The laid back atmosphere, complete with shuffleboard table, make for a perfect spot to spend an afternoon. However, we had places to be, so it was back to the train.
CCC Note: If the Revolution Tap Room isn’t your style, consider stopping at the nearby California Blue Line stop, home of the original Revolution Brewery. You’ll find all their beer along with a full menu of excellent food.
A long established Logan Square destination, Rocking Horse is a solid spot to stop, grab a bite to eat and grab a beer from their impressive list. We enjoyed our time here but, if we’re being honest, this is the first place we’d drop from this Craft Crawl if on a time crunch. We’d heard great things about Rocking Horse before our visit but the Sunday afternoon crowd seemed to be lacking atmosphere found in other places. In addition to this, the service was slow and uninterested in comparison.
Logan Square is home to several other well known beer spots (Longman & Eagle, Small Bar) and we’ll be subbing one of those in during our next trip down the Blue Line.
By far our biggest surprise of the trip, Wicker Park’s Links Taproom was recommended to us though none of us had been there. The bar itself is relatively upscale with dim lighting and a good atmosphere. The real star of the show, however, is the beer menu itself. Forgoing the usual Sportscenter reruns, the TV’s behind the bar detail each tap’s name, style and a short description. In a unique twist, they also show the remaining beer in each keg so you can decide whether that hard to find brew should be your first stop.
In an area saturated with bar options, Links is a refreshing twist on an old concept. Our only worry is that it will get overrun by the late night crowds though we would highly recommend it for your daytime Craft Crawl.
CCC Note: You’ll notice that we skipped over Chicago staple Piece Brewery, in the interest of trying new spots. If you haven’t been there yet, this should absolutely be on your list. Check out our chat with headbrewer Jonathan Cutler!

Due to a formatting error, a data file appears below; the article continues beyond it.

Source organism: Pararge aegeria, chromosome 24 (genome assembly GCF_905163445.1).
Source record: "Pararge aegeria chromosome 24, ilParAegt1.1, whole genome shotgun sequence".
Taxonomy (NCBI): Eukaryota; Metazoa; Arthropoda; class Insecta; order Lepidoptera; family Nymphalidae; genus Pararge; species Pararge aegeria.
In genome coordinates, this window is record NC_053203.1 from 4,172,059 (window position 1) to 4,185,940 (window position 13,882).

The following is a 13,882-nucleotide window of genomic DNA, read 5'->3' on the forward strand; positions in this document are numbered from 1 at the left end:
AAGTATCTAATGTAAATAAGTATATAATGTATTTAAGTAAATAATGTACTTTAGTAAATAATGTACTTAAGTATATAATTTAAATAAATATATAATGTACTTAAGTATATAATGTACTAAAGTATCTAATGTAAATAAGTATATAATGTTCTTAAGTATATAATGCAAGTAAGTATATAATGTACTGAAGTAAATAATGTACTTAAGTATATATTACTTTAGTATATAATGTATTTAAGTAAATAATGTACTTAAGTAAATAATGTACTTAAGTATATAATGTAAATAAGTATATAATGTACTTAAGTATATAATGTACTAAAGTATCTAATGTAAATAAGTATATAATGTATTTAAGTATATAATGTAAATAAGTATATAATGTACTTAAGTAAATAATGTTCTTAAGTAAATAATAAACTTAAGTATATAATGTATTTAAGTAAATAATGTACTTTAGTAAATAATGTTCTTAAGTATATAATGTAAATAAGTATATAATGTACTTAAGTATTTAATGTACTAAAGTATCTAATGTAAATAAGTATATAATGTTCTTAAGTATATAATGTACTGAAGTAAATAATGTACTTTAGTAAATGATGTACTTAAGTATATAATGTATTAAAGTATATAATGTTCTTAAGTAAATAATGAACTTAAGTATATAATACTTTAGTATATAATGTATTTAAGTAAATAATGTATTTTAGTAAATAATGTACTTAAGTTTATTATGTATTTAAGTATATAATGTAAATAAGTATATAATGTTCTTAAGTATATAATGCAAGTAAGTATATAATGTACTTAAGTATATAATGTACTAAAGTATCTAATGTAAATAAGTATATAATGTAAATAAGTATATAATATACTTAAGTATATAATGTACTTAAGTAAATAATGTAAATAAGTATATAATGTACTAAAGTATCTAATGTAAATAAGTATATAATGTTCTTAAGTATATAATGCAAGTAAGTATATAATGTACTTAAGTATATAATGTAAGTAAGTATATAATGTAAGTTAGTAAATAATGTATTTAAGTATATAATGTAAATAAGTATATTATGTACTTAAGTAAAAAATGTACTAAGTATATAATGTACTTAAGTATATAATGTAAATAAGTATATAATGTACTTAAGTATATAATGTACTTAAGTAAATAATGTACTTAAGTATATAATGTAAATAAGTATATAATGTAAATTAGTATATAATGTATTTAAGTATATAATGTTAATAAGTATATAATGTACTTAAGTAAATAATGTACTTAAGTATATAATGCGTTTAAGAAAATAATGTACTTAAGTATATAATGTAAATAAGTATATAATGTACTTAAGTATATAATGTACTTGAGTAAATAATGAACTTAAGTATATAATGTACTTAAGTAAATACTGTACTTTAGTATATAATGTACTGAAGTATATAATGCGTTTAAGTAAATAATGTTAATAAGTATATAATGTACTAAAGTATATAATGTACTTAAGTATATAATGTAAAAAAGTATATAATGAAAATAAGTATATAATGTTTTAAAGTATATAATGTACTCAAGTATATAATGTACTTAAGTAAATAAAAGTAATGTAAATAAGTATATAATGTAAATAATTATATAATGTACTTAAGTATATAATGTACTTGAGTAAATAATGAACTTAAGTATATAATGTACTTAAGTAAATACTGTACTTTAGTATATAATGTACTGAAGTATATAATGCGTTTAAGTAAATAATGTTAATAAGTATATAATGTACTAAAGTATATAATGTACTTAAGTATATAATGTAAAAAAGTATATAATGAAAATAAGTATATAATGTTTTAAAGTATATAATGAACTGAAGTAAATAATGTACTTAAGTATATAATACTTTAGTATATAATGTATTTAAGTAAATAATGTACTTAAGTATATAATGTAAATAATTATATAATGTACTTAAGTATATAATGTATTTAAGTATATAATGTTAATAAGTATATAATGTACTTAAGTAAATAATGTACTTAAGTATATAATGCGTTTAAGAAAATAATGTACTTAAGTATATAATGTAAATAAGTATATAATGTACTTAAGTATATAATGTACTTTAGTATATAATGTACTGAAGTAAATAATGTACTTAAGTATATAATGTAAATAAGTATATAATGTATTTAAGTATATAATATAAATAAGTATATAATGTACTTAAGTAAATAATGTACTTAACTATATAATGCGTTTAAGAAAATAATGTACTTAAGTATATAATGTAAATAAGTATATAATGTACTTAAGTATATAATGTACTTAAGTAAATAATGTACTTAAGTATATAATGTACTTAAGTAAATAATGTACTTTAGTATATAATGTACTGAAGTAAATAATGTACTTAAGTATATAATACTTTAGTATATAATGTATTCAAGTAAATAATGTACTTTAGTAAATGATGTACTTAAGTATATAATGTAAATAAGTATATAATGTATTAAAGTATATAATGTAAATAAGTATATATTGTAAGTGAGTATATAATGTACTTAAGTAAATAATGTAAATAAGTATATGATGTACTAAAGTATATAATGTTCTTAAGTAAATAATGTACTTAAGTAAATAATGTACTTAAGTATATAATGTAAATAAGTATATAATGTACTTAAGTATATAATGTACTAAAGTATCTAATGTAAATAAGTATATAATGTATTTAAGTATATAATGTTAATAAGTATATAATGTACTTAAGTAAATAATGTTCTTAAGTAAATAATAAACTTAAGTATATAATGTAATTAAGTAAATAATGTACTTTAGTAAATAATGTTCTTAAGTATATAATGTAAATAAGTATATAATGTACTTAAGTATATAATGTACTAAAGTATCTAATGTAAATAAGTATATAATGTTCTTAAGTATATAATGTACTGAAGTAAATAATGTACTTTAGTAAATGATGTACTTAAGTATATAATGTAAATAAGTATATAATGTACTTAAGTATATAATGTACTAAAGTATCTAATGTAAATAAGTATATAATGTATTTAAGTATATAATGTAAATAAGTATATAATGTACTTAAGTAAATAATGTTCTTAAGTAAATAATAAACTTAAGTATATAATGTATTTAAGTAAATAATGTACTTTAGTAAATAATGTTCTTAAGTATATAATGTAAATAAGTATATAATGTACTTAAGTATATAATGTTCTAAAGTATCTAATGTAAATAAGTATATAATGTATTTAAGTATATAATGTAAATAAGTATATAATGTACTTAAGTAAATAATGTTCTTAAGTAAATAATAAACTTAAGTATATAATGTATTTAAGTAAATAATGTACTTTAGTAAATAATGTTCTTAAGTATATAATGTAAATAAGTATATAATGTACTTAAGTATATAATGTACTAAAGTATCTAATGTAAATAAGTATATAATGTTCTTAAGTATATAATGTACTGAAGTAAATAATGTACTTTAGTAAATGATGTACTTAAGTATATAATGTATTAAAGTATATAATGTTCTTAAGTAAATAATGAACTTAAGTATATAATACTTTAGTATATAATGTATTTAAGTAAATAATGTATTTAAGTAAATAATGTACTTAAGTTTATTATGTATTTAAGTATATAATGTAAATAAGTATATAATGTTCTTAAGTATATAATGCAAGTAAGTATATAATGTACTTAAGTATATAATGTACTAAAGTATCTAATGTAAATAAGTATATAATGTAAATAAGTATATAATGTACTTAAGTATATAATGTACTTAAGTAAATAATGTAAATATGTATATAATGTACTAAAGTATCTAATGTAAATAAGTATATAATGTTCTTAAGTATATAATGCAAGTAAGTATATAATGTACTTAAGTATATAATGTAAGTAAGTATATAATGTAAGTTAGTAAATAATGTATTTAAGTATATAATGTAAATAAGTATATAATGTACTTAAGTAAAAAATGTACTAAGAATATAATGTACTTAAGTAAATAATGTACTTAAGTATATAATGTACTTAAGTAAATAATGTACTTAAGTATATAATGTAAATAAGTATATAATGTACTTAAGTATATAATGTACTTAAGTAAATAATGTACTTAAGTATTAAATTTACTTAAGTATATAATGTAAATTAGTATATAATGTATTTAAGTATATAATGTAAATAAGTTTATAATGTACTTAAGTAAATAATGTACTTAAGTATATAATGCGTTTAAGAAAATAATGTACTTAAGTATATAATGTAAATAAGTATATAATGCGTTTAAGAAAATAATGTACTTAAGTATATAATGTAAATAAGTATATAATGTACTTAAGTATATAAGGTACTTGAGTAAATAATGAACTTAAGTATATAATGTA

By this point on our crawl, it was time to eat again so we hopped back on the L for the short ride to Division Street’s Bangers & Lace. The gastropub offers 32 rotating taps along with some excellent, though pricey, food. We settled on a few snacks and checked out the beer menu which is diverse enough to satisfy anyone in your group looking for something unusual.
Bangers & Lace is a solid choice if you have the time to make a second Wicker Park stop. However, don’t expect to walk in during prime hours as the trendy bar is guaranteed to be packed.
Matchbox is by far the smallest bar we’ve been to in Chicago and only NYC’s Proletariat rivals it when it comes to cramped craft quarters. The room is almost entirely taken up by the bar itself and is so small, that the person sitting on the far end must move their seat for people to reach the bathroom. What Matchbox lacks in size, however, it makes up for in endless charm and a small but solid beer list. This was our final stop on the Blue Line Craft Crawl and made for a perfect ending to a long day.
Matchbox sums up perfectly what our Craft Crawl is all about. Traversing this great city with a group of friends while drinking great beer in an area you wouldn’t normally venture to. There are undoubtedly some solid places we skipped over during our trip so let us know if we missed your local spot. If our list is too short for you, we’d recommend extending your crawl down to the Loop, though be wary of the odd hours Loop bars carry on weekends.